As their natural habitat continues to get smaller and smaller, a growing number of deer are showing up in suburban New Jersey neighborhoods.

(Photo by Jeff Gross/Getty Images)

Many people are complaining that the streets where they live, as well as their front lawns, are now routinely overrun with herds of deer moving through the area, looking for food and a comfortable place to spend the night.

"We estimate New Jersey has at least 100,000 deer in areas where hunting is permitted, so a very organized program is in place to try and control the population," said Larry Ragonese, director of communications for the New Jersey Department of Environmental Protection. "We have thousands of hunters across New Jersey that are out each year with bow and firearms."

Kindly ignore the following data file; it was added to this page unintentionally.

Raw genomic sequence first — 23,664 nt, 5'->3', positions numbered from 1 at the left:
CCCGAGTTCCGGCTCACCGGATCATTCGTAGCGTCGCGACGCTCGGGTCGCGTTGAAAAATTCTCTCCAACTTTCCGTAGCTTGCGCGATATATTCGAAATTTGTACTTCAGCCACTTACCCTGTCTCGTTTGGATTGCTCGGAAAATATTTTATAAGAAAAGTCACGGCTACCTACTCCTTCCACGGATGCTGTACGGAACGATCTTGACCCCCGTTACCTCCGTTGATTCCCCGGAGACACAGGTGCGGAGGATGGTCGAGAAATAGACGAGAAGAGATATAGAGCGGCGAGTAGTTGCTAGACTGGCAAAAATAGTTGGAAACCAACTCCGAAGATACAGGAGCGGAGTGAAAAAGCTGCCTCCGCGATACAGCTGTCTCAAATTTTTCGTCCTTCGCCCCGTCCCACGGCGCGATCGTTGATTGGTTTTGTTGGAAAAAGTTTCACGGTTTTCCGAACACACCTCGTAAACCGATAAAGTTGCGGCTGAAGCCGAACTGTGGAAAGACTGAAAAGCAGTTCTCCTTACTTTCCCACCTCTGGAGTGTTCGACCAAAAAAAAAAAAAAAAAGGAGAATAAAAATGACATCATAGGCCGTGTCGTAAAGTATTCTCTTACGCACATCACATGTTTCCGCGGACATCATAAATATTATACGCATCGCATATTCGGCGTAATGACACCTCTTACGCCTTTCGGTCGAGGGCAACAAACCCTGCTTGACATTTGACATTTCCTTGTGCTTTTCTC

Ragonese said in more suburban areas "where there's more difficulty, many of the towns have set up limited hunting and limited culling. In some cases, they bring in sharpshooters."

Several deer contraception studies are underway, but so far none of them have panned out.

"They've not been able to come up, to this point, with any type of a long-lasting contraceptive," Ragonese said. "The only thing you can do with the contraceptives is, if you shoot a deer this year, you'd have to find the same deer again next year."

Ragonese also said keeping deer away from plants of any kind can be challenging.

"If you're fencing, you've got to have an 8- to 10-foot fence," he said. "You can also opt to buy deerproof plants that the animals usually don't enjoy eating, but it does limit what you can do. If you want tulips or plants of that type, you're going to find it's like the candy store for deer."

All in all, it is not easy to keep the population from increasing.

"We've made some progress, but you still have the problem of deer running up and down the highways and through neighborhoods all the time," Ragonese said.

Hunters kill an estimated 50,000 deer per year, with an additional 25,000 killed in car accidents.